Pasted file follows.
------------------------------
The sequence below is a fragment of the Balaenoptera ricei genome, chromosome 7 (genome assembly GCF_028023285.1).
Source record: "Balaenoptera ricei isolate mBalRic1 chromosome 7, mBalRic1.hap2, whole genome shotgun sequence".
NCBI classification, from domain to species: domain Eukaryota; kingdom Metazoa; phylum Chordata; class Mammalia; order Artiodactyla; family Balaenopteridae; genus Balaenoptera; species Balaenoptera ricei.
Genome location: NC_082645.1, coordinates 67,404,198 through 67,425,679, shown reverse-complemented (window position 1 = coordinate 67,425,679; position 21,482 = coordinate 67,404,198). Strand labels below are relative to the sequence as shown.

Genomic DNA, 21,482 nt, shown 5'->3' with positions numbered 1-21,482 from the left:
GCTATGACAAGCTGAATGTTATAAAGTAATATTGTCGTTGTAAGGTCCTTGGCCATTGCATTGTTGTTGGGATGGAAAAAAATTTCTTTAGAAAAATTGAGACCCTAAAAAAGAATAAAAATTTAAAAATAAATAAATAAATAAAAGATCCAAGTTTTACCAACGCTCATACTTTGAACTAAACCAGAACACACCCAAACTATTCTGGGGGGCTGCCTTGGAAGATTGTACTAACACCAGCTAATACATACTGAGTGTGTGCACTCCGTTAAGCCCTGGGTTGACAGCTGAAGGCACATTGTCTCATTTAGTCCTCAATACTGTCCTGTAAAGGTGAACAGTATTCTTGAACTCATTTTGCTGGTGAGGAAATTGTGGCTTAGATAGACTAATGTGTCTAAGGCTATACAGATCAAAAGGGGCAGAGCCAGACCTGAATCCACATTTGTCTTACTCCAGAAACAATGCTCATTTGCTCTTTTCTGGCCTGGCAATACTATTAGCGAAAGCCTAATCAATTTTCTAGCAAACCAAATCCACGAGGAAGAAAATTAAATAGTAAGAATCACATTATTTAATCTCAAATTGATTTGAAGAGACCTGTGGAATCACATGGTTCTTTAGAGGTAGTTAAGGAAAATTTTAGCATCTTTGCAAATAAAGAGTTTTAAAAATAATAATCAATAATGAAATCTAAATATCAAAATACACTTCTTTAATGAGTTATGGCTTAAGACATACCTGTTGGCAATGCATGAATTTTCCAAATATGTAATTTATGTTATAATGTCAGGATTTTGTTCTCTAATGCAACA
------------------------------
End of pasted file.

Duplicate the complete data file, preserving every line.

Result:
The sequence below is a fragment of the Balaenoptera ricei genome, chromosome 7 (genome assembly GCF_028023285.1).
Source record: "Balaenoptera ricei isolate mBalRic1 chromosome 7, mBalRic1.hap2, whole genome shotgun sequence".
NCBI classification, from domain to species: domain Eukaryota; kingdom Metazoa; phylum Chordata; class Mammalia; order Artiodactyla; family Balaenopteridae; genus Balaenoptera; species Balaenoptera ricei.
Genome location: NC_082645.1, coordinates 67,404,198 through 67,425,679, shown reverse-complemented (window position 1 = coordinate 67,425,679; position 21,482 = coordinate 67,404,198). Strand labels below are relative to the sequence as shown.

Genomic DNA, 21,482 nt, shown 5'->3' with positions numbered 1-21,482 from the left:
GCTATGACAAGCTGAATGTTATAAAGTAATATTGTCGTTGTAAGGTCCTTGGCCATTGCATTGTTGTTGGGATGGAAAAAAATTTCTTTAGAAAAATTGAGACCCTAAAAAAGAATAAAAATTTAAAAATAAATAAATAAATAAAAGATCCAAGTTTTACCAACGCTCATACTTTGAACTAAACCAGAACACACCCAAACTATTCTGGGGGGCTGCCTTGGAAGATTGTACTAACACCAGCTAATACATACTGAGTGTGTGCACTCCGTTAAGCCCTGGGTTGACAGCTGAAGGCACATTGTCTCATTTAGTCCTCAATACTGTCCTGTAAAGGTGAACAGTATTCTTGAACTCATTTTGCTGGTGAGGAAATTGTGGCTTAGATAGACTAATGTGTCTAAGGCTATACAGATCAAAAGGGGCAGAGCCAGACCTGAATCCACATTTGTCTTACTCCAGAAACAATGCTCATTTGCTCTTTTCTGGCCTGGCAATACTATTAGCGAAAGCCTAATCAATTTTCTAGCAAACCAAATCCACGAGGAAGAAAATTAAATAGTAAGAATCACATTATTTAATCTCAAATTGATTTGAAGAGACCTGTGGAATCACATGGTTCTTTAGAGGTAGTTAAGGAAAATTTTAGCATCTTTGCAAATAAAGAGTTTTAAAAATAATAATCAATAATGAAATCTAAATATCAAAATACACTTCTTTAATGAGTTATGGCTTAAGACATACCTGTTGGCAATGCATGAATTTTCCAAATATGTAATTTATGTTATAATGTCAGGATTTTGTTCTCTAATGCAACA